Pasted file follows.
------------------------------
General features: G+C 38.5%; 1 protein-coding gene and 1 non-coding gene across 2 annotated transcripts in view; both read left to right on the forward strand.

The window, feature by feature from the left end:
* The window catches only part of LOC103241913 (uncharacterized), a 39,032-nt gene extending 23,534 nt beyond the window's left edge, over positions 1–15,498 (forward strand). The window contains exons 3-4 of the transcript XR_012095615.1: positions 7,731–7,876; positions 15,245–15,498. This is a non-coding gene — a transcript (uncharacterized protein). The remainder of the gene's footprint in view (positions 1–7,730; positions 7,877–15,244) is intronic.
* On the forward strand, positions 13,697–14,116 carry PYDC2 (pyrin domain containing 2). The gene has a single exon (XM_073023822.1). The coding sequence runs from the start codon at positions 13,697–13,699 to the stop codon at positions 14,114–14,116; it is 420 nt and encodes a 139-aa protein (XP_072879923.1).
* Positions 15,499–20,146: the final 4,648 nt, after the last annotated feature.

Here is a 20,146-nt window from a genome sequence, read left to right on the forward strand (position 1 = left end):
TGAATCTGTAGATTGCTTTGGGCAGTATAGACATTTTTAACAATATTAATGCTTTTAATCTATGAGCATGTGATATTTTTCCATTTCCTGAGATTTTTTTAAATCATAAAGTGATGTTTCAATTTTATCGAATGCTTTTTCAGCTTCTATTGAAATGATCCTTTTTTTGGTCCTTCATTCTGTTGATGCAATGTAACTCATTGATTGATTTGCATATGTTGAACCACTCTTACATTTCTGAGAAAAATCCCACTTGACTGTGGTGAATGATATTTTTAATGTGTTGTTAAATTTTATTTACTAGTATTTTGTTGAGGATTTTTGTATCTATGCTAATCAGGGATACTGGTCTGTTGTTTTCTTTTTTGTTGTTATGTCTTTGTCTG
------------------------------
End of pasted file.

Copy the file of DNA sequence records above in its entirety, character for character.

General features: G+C 38.5%; 1 protein-coding gene and 1 non-coding gene across 2 annotated transcripts in view; both read left to right on the forward strand.

The window, feature by feature from the left end:
* The window catches only part of LOC103241913 (uncharacterized), a 39,032-nt gene extending 23,534 nt beyond the window's left edge, over positions 1–15,498 (forward strand). The window contains exons 3-4 of the transcript XR_012095615.1: positions 7,731–7,876; positions 15,245–15,498. This is a non-coding gene — a transcript (uncharacterized protein). The remainder of the gene's footprint in view (positions 1–7,730; positions 7,877–15,244) is intronic.
* On the forward strand, positions 13,697–14,116 carry PYDC2 (pyrin domain containing 2). The gene has a single exon (XM_073023822.1). The coding sequence runs from the start codon at positions 13,697–13,699 to the stop codon at positions 14,114–14,116; it is 420 nt and encodes a 139-aa protein (XP_072879923.1).
* Positions 15,499–20,146: the final 4,648 nt, after the last annotated feature.

Here is a 20,146-nt window from a genome sequence, read left to right on the forward strand (position 1 = left end):
TGAATCTGTAGATTGCTTTGGGCAGTATAGACATTTTTAACAATATTAATGCTTTTAATCTATGAGCATGTGATATTTTTCCATTTCCTGAGATTTTTTTAAATCATAAAGTGATGTTTCAATTTTATCGAATGCTTTTTCAGCTTCTATTGAAATGATCCTTTTTTTGGTCCTTCATTCTGTTGATGCAATGTAACTCATTGATTGATTTGCATATGTTGAACCACTCTTACATTTCTGAGAAAAATCCCACTTGACTGTGGTGAATGATATTTTTAATGTGTTGTTAAATTTTATTTACTAGTATTTTGTTGAGGATTTTTGTATCTATGCTAATCAGGGATACTGGTCTGTTGTTTTCTTTTTTGTTGTTATGTCTTTGTCTG